Ephedrine is classified as a sympathomimetic drug and central nervous system stimulant. Its ability to act as a sympathetic agonist and increase thermogenesis (production of heat) has led to its use in weight loss/fat loss. In most dietary supplements, ephedrine used to appear as an extract from one of two herbs: ephedra or Ma Huang.
Although ephedra species have a long tradition of use (more than 5,000 years) for respiratory ailments, the U.S. Food and Drug Administratrion (FDA) recently decided to ban ephedra-containing supplements. The pharmacokinetics of ephedrine following ingestion of supplements formulated as concentrated ephedra extracts is distinguishable from that of synthetic ephedrine found in conventional dosage forms. Nevertheless, the FDA did not ban ephedrine.
Ephedrine has also been coupled with both caffeine and aspirin to further enhance its effectiveness (i.e., ECA). Ephedrine stimulates release of norepinephrine (noradrenaline), which in turn stimulates the synthesis of prostaglandins by the activated tissues. Aspirin inhibits the synthesis of prostaglandins and serves as a prostaglandin blocker, and thereby may prevent inhibition of norepinepherine release.
In addition, ephedrine is used as a performance-enhancing substance (ergogenic aid). For example, Dr. I. Jacobs and colleagues reported that ephedrine ingestion, either alone or in combination with caffeine, can lead to a significant increase in the number of repetitions that could be performed and the total amount of weight that could be lifted during weight training.
In fact, the magnitude of the ergogenic effect is highly significant for gym rats since only 90 minutes after ingesting caffeine ephedrine, a 16 percent improvement in bench press performance was reported.
History Of Ephedrine For Weight/Fat Loss Agent
The history of ephedrine as a weight loss/fat loss agent is rather interesting. In 1972, Dr. Erikson, a Danish general practitioner in Elsinore, Denmark, noted unintentional weight loss when he prescribed a compound containing ephedrine, caffeine and Phenobarbital to patients he was treating for asthma. By 1977, over 70,000 patients were taking the "Elsinore Pill," and one Danish pharmaceutical house was producing one million tablets a week!
As you may know, MD Publisher and Editor-in-Chief Steve Blechman is a former Twinlab big boss and he launched the first commercial ephedra-caffeine supplement (Ripped Fuel), which was extremely popular among serious gym rats simply because it worked and had few, if any, adverse effects when used as directed.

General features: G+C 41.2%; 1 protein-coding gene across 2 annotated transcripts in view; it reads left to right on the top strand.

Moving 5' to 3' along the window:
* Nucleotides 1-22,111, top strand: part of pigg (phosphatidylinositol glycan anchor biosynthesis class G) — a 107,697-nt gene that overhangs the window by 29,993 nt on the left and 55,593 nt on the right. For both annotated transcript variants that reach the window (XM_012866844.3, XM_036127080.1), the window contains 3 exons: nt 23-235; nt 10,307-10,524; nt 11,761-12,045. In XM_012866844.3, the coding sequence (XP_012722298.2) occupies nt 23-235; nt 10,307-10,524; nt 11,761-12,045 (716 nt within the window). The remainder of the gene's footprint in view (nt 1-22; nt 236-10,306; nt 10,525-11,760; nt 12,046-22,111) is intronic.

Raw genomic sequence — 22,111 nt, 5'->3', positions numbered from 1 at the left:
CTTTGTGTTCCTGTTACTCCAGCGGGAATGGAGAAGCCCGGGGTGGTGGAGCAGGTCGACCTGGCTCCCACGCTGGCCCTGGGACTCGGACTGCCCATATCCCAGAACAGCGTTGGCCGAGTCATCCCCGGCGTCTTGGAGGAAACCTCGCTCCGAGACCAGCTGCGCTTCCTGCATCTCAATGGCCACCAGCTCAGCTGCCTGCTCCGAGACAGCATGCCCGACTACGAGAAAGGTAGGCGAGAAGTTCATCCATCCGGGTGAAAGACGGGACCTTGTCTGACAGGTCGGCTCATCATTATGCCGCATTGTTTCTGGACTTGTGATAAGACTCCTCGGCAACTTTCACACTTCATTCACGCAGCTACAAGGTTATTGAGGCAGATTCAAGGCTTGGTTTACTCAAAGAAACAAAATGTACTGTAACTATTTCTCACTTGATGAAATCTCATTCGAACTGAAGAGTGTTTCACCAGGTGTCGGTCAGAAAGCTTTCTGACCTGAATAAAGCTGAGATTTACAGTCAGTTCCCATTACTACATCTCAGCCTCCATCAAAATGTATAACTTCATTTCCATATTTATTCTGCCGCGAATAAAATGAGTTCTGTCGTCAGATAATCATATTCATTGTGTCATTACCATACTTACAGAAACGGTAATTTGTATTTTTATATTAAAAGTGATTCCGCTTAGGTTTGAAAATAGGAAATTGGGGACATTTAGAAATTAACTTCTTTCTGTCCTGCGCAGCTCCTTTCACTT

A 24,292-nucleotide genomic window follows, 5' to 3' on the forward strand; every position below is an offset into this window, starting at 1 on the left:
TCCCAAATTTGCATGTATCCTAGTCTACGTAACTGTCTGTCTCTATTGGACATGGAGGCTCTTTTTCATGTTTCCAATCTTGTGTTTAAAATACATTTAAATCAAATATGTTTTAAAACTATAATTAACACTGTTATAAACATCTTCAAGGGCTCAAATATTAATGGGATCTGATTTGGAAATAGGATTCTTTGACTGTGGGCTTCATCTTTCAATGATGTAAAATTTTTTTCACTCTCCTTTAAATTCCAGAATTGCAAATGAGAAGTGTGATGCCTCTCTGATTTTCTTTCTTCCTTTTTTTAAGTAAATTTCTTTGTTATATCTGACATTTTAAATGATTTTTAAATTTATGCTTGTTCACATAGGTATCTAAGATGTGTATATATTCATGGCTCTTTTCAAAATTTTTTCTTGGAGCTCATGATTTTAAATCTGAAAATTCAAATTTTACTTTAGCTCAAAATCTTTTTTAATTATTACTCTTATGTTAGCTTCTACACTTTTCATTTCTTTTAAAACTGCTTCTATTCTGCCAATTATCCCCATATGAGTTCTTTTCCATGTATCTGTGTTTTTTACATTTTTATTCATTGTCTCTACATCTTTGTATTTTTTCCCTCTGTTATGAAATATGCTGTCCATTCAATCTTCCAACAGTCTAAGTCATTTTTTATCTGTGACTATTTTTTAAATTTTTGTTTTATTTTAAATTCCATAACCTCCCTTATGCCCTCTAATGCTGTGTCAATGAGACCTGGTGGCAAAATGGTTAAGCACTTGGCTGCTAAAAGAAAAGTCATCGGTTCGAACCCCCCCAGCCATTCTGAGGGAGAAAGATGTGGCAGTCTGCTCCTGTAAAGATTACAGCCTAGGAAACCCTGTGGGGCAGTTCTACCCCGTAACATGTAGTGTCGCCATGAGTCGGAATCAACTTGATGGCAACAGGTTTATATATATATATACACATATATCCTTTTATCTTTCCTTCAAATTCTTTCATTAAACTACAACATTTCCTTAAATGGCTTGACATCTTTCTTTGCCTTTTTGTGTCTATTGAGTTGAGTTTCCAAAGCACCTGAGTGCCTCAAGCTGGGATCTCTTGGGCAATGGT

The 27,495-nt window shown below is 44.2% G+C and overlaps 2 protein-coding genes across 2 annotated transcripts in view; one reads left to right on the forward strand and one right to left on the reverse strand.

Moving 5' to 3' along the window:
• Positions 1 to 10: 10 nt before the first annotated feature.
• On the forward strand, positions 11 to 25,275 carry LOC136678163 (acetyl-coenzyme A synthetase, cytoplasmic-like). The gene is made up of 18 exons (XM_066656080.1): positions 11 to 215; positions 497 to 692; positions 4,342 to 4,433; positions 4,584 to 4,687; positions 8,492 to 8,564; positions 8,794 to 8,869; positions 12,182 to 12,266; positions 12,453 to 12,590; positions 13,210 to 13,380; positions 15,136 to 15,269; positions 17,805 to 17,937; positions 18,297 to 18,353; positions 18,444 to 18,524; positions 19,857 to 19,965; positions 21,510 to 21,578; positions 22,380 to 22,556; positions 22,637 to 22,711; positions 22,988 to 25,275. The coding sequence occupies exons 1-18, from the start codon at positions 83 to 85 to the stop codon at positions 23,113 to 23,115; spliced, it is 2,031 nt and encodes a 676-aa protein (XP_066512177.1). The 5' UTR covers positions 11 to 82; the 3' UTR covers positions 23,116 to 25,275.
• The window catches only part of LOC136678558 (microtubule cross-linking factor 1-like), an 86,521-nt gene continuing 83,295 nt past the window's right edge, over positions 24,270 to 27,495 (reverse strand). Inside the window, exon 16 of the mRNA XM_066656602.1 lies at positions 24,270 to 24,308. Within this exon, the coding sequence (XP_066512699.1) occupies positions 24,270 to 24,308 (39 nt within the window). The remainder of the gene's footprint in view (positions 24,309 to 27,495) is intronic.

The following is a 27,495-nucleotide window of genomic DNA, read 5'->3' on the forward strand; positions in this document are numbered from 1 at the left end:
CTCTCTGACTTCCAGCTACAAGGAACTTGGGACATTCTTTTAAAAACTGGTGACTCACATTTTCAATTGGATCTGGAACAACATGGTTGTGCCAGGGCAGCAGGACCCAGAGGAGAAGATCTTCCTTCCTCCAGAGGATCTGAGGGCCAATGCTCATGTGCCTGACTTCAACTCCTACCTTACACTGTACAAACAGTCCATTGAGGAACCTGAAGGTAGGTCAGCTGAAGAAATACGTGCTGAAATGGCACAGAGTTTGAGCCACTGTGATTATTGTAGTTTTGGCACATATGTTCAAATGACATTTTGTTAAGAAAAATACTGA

Indeed, numerous well-controlled studies support this contention. For example, Dr. C. Boozer and colleagues at the New York Obesity Research Center reported that in a six-month placebo-controlled trial, ephedra caffeine promoted bodyweight and body fat reduction and improved blood lipids without significant adverse effects.
More recently, Dr. F. Greenway and co-workers at the Pennington Biomedical Research Center examined the effect of a supplement containing herbal caffeine and ephedrine on metabolic rate, weight loss, body composition and safety parameters. Results indicated that ephedra caffeine promoted more weight and fat loss than placebo (fake supplement) and was well tolerated. According to the authors, "Dietary herbal supplements containing [ephedra and caffeine] should remain available to obese individuals trying to control their weight."
Can Ephedrine Be As Toxic As Reported?
Dr. S. Bent and coworkers published a questionable paper on ephedra and other herbals in the Annals of Internal Medicine. They concluded that the risk for an adverse reaction after the use of ephedra is substantially greater than with other herbal products. However, there were serious methodological flaws, negative bias and failure of peer review on this article. Thus, three rebuttals were recently published in that same journal.
First, Dr. J. Whitaker felt that Dr. Bent´s data were extremely inaccurate. To estimate ephedra consumption, Dr. Bent and colleagues used marketing data from SPINS, Inc. on ephedra consumed in the category "Herbal Formulas and Singles," which accounted for 403,976 units per year. However, as pointed out by Dr. Whitaker, "They ignored the ephedra-containing products used for weight loss or energy - their stated concern - categorized by SPINS as 'Vitamins and Supplements.' This category accounted for 12,568,641 units per year, which is 31 times the amount on which Bent and colleagues based their conclusions. This oversight grossly exaggerates the relative risks of ephedra."
Secondly, according to Drs. R. Kingston and S. Borron, "Comparing ephedra with 'other herbs,' the actions and indications of which are distinct, is toxicologic nonsense... The authors also ignored the difficulties of assigning a cause-and-effect relationship to events spontaneously reported to poison centers."
Finally, Dr. A. Dickinson pointed out that "the authors relied on sales data that fail to encompass the bulk of the ephedra market, and therefore their calculations of relative risk are severely flawed." Also, it should be noted that Dr. Bent and colleagues have a clear financial conflict of interest, as they have presented "expert" testimony against Twinlab, Cytodyne, MuscleTech, GNC, Phoenix Labs, etc.
More recently, Dr. G. Soni and co-workers published excellent review on ephedra and purported adverse effects in the respected Toxicology Letters. They concluded that the adverse event reports raise concerns about the risks associated with ephedra usage, but did not establish a direct causal relationship between intake of ephedra and reported injuries.
They also pointed out that the published preclinical and clinical studies, and the long history of safe use of ephedra, support the safety-in-use of ephedra when used as directed. According to Dr. Soni et al., the problems associated with the adverse events appear to be the result of overuse, inconsistent potency, individual sensitivity, contaminations, etc.